A message for a Golem one morning

img_3534Clouds spun out in pillowy strands, like cotton candy. The frozen leaves on the rhododendrons collapsed in on themselves like umbrellas. They had a copy of The Corrections in the lending library on the dead end street so I nabbed it, and when I got to the lake I sat on the book on a rock watching a crow; the sound of its dung slapped the ice, and it flew off.

They’re getting bullish about the ice on the lake and some, gathered on the docks dangling off the edges, testing it with their feet. Three boys using their skateboards like hammers beating it, trying to get it to break, but the ice just stares back cross-armed, not blinking.

Remembering last Friday coming off the trail with Ginger, back to the car collapsing my poles, thinking about my job, they haven’t formed a complete impression of me yet so I could be anyone/anything: I’m like that myth of the clay Golem from way back, a formless clump of matter waiting for someone to give me a command, to breathe new life into me.

When I got ready to look for a job at the end of the summer I started by getting new clothes and shoes, thinking that would refresh my look: but I gravitated to the same style I had in my last job and stopped, and thought I needed something new.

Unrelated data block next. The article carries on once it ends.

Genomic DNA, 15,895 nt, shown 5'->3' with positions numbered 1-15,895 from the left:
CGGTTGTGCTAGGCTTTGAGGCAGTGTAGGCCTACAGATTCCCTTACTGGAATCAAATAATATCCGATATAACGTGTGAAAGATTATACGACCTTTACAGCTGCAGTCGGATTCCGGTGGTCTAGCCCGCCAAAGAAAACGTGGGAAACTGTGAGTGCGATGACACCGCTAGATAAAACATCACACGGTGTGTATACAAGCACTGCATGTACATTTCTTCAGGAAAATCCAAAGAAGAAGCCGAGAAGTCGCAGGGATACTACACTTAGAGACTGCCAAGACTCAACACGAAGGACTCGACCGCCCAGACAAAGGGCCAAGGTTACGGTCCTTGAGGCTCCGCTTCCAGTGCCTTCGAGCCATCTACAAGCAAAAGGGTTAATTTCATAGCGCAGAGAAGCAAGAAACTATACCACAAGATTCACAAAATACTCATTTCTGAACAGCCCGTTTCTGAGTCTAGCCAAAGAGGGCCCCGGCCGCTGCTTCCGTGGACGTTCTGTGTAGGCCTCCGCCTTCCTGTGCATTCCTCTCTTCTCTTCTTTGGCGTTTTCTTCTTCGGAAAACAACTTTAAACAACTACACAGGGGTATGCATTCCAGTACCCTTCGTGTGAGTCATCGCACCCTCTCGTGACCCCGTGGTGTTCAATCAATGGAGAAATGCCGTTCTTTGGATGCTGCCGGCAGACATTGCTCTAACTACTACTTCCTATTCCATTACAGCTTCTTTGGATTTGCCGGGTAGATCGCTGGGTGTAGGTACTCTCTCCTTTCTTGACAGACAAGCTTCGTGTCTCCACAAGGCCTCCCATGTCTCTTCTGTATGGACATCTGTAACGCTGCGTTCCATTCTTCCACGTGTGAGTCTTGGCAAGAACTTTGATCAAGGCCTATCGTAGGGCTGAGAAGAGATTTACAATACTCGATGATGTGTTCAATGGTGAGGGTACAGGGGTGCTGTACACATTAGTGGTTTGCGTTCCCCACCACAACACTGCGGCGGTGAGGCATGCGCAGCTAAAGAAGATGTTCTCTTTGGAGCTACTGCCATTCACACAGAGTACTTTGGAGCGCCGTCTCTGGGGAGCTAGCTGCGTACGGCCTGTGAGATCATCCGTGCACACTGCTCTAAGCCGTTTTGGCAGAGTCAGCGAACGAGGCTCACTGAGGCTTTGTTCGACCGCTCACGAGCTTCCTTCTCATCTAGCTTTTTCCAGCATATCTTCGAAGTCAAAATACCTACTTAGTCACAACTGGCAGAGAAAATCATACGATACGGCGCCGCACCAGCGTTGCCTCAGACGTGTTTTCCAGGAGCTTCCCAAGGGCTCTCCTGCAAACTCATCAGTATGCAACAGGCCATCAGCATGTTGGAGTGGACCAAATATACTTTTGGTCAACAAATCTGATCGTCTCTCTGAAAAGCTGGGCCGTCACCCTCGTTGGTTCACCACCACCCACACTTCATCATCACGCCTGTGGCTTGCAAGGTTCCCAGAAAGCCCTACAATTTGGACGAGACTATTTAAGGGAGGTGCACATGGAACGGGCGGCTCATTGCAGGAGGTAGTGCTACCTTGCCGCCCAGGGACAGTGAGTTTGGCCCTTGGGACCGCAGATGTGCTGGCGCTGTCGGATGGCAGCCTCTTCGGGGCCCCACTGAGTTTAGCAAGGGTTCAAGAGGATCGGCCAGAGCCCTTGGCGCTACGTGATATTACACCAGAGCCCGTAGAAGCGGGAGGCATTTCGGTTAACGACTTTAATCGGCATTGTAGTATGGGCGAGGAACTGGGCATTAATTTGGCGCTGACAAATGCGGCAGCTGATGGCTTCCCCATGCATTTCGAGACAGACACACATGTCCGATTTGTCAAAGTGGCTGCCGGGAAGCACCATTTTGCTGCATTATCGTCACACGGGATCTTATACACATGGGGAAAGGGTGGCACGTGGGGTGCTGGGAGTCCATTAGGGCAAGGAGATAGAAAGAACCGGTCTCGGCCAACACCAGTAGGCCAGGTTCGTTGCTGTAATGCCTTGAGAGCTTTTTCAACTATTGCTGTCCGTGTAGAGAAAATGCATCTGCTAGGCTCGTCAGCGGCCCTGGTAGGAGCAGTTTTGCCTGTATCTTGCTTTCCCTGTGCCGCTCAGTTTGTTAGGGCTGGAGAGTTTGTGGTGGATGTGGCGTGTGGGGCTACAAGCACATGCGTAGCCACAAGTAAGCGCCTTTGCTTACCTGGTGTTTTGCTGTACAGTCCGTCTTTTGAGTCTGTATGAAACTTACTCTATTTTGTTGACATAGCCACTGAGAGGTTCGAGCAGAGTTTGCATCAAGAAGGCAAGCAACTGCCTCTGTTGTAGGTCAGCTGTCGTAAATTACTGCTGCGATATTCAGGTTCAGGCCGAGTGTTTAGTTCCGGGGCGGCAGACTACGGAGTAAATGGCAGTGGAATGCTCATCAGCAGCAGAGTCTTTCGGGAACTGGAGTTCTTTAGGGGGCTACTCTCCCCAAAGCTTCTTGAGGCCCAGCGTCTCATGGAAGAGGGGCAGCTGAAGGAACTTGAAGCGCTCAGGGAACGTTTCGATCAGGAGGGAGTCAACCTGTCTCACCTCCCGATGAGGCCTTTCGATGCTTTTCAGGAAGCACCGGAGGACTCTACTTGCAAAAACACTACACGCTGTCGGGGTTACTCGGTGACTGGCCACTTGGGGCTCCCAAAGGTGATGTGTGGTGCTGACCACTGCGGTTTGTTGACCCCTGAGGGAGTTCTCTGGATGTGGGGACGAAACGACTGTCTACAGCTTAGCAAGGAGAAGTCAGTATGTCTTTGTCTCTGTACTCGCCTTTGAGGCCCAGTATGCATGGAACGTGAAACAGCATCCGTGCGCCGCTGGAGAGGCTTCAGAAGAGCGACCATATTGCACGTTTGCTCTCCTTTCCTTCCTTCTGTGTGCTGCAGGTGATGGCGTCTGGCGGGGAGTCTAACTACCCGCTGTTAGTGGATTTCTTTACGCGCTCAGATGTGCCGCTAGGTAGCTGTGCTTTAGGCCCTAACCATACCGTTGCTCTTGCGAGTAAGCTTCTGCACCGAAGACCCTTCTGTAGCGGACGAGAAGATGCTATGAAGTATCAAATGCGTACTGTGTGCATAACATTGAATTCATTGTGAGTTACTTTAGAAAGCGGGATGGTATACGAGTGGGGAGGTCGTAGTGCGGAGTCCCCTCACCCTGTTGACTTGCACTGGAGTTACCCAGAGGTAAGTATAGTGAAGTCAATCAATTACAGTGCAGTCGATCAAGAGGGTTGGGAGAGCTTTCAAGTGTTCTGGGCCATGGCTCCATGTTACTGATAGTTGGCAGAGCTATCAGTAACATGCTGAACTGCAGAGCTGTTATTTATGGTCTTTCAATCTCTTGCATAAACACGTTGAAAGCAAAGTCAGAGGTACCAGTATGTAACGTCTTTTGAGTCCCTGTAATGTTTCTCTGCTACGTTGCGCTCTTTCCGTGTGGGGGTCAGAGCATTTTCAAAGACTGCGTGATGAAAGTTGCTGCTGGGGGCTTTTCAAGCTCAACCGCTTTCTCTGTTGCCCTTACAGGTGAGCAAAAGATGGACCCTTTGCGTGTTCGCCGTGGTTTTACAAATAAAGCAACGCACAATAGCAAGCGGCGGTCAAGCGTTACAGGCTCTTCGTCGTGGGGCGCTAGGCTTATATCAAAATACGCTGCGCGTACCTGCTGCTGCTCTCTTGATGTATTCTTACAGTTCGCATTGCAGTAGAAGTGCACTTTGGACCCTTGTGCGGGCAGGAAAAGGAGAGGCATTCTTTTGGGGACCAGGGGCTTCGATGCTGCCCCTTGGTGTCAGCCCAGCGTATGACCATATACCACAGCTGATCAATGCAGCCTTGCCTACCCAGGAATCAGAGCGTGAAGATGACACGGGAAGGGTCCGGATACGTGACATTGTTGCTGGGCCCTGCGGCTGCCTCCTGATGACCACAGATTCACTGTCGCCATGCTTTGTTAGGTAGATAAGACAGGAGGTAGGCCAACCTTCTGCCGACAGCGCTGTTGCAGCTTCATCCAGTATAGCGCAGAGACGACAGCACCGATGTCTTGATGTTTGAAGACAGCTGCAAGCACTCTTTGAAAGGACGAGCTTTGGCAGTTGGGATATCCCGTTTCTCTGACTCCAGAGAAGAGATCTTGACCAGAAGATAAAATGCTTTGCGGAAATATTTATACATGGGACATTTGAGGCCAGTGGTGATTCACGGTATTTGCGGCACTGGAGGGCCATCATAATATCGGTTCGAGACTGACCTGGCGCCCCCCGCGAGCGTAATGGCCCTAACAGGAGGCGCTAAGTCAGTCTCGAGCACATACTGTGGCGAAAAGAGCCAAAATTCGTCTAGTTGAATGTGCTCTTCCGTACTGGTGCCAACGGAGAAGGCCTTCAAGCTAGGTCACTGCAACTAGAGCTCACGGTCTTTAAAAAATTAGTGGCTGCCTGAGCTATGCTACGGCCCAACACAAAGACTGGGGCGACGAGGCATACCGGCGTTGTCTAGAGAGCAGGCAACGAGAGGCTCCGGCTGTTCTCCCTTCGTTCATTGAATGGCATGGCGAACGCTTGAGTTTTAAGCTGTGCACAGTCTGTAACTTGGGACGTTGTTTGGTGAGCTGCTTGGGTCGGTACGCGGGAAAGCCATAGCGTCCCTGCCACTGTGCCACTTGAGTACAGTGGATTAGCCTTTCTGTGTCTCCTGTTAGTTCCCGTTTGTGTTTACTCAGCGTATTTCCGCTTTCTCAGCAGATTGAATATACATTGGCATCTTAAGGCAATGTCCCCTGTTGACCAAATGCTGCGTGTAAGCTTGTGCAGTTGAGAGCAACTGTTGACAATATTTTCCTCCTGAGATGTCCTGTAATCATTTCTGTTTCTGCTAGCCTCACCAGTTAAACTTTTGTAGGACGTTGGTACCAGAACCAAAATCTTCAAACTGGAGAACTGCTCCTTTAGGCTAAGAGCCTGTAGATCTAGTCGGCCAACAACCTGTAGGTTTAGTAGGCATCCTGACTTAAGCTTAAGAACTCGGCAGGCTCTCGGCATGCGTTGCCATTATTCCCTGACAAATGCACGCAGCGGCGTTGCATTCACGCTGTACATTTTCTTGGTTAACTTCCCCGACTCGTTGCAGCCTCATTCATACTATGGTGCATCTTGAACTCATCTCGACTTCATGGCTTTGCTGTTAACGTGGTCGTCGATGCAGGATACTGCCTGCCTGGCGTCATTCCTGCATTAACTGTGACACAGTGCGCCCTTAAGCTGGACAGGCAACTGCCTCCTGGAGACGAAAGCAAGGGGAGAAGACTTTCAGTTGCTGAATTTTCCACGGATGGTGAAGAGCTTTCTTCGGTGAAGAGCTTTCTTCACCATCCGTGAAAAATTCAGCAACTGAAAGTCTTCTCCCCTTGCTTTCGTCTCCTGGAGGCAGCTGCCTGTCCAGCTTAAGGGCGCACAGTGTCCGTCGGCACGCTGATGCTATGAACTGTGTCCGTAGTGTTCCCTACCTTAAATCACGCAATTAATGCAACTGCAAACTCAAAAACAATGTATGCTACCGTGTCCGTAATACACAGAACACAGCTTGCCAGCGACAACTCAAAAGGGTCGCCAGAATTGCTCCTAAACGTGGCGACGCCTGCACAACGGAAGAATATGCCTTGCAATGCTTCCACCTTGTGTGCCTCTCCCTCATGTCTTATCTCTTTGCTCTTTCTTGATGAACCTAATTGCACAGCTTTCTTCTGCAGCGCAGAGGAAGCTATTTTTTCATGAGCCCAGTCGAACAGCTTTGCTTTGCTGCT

Before, when we lived in Europe and spent last winter in the UK, I’d take whatever I wore that day and just leave it in a pile by the bed, get up the next morning and reassemble it, the same procedure in reverse, starting with the socks.

In that myth of the Golem, they thought you could make a creature out of dust or mud and then by summoning the divine, you could animate the thing by writing a note and putting it in its mouth, or through a slot in the forehead.

I thought about my job and what I’d do to keep it. And I realized I was walking the same way an old friend of mine used to in college, who died young and was troubled, and like me, wanted to write.

We traded books and tapes and spent nights on the golf course by the university dreaming, trying to figure it all out, so close, and so far away.

And I realized at the lake, all the dumb things I used to do just to make my life more interesting, to give me more to write about. I tethered my life to writing and when I didn’t write, I questioned how much I really mattered. I thought the most interesting parts of life were around the edges, and didn’t realize how much more there was in the middle.

My friend Peel walked with his head at a slant, like he was thinking about something, or slept badly on his neck. He looked like someone had stepped on him, like a bug partly broken, that’s how he looked every day.

And as I remembered Peel, getting into my car, thinking how I’d always wanted to bring him back to life in a story, I wondered if I’d breathed some part of him into me, his memory—and if I was that same, formless clump waiting for someone to put a note in my mouth, to bring back life to me, too.